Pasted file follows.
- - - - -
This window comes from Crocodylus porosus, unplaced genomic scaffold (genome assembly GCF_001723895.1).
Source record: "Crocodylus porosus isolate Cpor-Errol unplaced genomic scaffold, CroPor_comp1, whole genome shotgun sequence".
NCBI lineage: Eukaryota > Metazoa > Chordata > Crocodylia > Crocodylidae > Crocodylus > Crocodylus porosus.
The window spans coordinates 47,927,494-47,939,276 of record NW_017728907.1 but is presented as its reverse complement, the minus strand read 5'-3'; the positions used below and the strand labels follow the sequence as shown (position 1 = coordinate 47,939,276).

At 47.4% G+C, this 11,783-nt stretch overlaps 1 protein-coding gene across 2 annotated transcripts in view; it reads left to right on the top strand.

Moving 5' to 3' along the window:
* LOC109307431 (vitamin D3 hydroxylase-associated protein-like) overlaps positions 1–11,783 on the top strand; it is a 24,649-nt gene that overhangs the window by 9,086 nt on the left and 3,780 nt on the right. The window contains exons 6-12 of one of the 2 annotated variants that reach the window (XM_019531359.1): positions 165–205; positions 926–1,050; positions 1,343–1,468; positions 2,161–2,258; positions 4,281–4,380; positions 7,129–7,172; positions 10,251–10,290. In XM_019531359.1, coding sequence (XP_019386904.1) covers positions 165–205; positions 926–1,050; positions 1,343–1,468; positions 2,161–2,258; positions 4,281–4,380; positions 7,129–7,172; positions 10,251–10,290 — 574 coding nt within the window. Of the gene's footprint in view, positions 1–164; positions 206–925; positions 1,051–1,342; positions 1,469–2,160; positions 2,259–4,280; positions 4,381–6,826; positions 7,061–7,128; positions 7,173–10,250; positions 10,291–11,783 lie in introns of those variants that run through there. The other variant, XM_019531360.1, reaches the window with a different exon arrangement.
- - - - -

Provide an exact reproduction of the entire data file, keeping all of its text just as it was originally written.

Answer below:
This window comes from Crocodylus porosus, unplaced genomic scaffold (genome assembly GCF_001723895.1).
Source record: "Crocodylus porosus isolate Cpor-Errol unplaced genomic scaffold, CroPor_comp1, whole genome shotgun sequence".
NCBI lineage: Eukaryota > Metazoa > Chordata > Crocodylia > Crocodylidae > Crocodylus > Crocodylus porosus.
The window spans coordinates 47,927,494-47,939,276 of record NW_017728907.1 but is presented as its reverse complement, the minus strand read 5'-3'; the positions used below and the strand labels follow the sequence as shown (position 1 = coordinate 47,939,276).

At 47.4% G+C, this 11,783-nt stretch overlaps 1 protein-coding gene across 2 annotated transcripts in view; it reads left to right on the top strand.

Moving 5' to 3' along the window:
* LOC109307431 (vitamin D3 hydroxylase-associated protein-like) overlaps positions 1–11,783 on the top strand; it is a 24,649-nt gene that overhangs the window by 9,086 nt on the left and 3,780 nt on the right. The window contains exons 6-12 of one of the 2 annotated variants that reach the window (XM_019531359.1): positions 165–205; positions 926–1,050; positions 1,343–1,468; positions 2,161–2,258; positions 4,281–4,380; positions 7,129–7,172; positions 10,251–10,290. In XM_019531359.1, coding sequence (XP_019386904.1) covers positions 165–205; positions 926–1,050; positions 1,343–1,468; positions 2,161–2,258; positions 4,281–4,380; positions 7,129–7,172; positions 10,251–10,290 — 574 coding nt within the window. Of the gene's footprint in view, positions 1–164; positions 206–925; positions 1,051–1,342; positions 1,469–2,160; positions 2,259–4,280; positions 4,381–6,826; positions 7,061–7,128; positions 7,173–10,250; positions 10,291–11,783 lie in introns of those variants that run through there. The other variant, XM_019531360.1, reaches the window with a different exon arrangement.